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The science of reporting climate change

By Brian McNair - posted Friday, 8 April 2011

In his recent statements on the poor state of the Australian debate on global warming (meaning discussion of its causes, and how to deal with it in policy terms) Professor Ross Garnaut drew attention to the role of the media.

He argued that “debate about scientific matters that occurs in the public domain (such as in newspapers and blog sites) can come to be divorced from scientific quality, rigour and authority”. As a result, people are confused, and losing faith in the science of climate change.

Not that the media are the only source of growing scepticism as to the seriousness of global warming. Garnaut acknowledges that the leak of emails from a British university which appeared to show scientists manipulating data – Climategate – was damaging to public belief in the reality of human-generated, or anthropogenic climate change.


Then came the damp squib of the Copenhagen climate summit, when the politicians signally failed to agree on meaningful action. And in Australia, after a decade of drought rashly attributed by some environmental zealots to global warming, came the great floods. No wonder, as Garnaut noted, more than half of Australians are “confused as to what to believe”.

So the politicians and the scientists are far from innocent on this question, and let’s not let them off the hook. But there IS, as Garnaut suggests, a problem with the media’s coverage of climate change.

Indeed, there’s a problem with media coverage of science in general, which arises from the very nature of news, and the heightened obligation on all public actors, including scientists, to manage news.

First, the media.

Journalists in the main know little more about science than their readers. Very few of them have science degrees, and very few journalism degrees give students a grounding in even the most basic scientific principles.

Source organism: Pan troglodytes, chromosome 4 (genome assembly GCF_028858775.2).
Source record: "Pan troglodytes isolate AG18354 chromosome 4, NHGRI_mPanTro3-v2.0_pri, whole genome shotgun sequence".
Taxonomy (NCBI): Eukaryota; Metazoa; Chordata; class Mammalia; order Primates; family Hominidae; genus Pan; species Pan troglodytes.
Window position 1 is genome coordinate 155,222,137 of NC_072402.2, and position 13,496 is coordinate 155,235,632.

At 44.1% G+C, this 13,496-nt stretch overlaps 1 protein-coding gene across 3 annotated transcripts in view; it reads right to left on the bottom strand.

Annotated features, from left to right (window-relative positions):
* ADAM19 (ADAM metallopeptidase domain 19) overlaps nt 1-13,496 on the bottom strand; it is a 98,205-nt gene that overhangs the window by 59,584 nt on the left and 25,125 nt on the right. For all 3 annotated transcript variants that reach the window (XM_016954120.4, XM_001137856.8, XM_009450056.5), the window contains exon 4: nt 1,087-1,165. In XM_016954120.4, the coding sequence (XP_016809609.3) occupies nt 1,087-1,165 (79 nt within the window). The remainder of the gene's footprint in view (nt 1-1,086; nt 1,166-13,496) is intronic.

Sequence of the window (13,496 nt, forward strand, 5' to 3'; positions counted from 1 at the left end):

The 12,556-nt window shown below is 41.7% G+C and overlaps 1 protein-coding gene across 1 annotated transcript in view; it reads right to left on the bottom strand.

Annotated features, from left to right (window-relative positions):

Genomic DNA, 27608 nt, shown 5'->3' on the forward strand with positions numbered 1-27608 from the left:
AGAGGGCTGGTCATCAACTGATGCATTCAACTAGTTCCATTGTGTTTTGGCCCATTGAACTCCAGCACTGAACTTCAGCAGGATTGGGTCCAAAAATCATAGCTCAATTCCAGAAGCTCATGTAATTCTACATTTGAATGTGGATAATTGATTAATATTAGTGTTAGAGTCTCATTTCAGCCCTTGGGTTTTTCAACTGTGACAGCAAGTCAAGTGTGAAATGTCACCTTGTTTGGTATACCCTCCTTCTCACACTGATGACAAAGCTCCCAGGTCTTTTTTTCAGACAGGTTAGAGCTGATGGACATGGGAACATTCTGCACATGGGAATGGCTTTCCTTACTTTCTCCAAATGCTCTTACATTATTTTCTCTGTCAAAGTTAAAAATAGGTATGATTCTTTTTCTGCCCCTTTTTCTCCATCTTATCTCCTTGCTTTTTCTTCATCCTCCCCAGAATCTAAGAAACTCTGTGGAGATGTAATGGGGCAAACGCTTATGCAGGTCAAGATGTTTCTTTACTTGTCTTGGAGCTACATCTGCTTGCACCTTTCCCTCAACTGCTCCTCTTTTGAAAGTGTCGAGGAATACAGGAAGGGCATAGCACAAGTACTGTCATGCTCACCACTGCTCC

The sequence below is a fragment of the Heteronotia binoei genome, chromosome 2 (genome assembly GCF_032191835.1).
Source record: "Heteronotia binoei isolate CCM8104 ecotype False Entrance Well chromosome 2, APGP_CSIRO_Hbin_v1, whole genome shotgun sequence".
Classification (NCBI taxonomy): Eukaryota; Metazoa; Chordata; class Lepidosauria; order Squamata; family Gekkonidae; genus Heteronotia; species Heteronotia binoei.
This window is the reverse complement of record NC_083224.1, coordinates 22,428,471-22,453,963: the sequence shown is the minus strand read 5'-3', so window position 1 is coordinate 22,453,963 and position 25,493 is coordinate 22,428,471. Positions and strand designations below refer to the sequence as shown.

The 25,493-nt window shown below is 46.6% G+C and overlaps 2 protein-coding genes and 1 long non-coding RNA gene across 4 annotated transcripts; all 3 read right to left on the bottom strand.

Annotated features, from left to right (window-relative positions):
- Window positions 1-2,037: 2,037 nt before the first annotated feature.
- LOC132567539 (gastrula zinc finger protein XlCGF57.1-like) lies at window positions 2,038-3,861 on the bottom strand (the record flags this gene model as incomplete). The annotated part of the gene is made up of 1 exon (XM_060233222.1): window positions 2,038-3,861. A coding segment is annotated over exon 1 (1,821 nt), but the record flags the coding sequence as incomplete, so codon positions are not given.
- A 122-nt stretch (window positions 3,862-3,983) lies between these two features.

In my capacity as a journalism educator, I have tried to introduce this knowledge to journalism students on occasion, and been criticised for giving them ‘irrelevant’ information.


Why do we need to know about MMR, autism and Andrew Wakefield, they asked? Because media coverage of this issue was an ill-informed, panic-mongering scandal, I replied, which scared hundreds of thousands of parents away from a vaccine protecting their children from mumps, measles and rubella. The UK, where Wakefield did his greatest damage, now grapples with a very real measles epidemic.

As for the editors and proprietors, they have little interest in the complexity and open-endedness of scientific work. News media in the competitive cultural marketplace of our times need stories that can be told in eye-catching headlines, captured in a few hundred words at most.

They like dramatic pictures and lurid speculation, and the more that a science story can be told in those terms the better. ‘Millions at risk of swine flu’ (or SAARs, or avian bird flu, or ‘mad cow’ disease – there’s a new threat every year, it seems) makes a better, because more sellable news story than – ‘Some risk of catching this new strain of flu, but more people will die in swimming pool accidents in Australia this year, and every year, than will be killed by this latest in a long line of exotic sounding but ultimately low risk threats to your health’.

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This article was first published on The Conversation on March 30, 2011

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About the Author

Brian McNair is Professor of Journalism, Media and Communication at Queensland University of Technology, and the author of Cultural Chaos: journalism, news and power in a globalised world (Routledge, 2006). Read his blog - Kelvin Grove - at

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Creative Commons LicenseThis work is licensed under a Creative Commons License.

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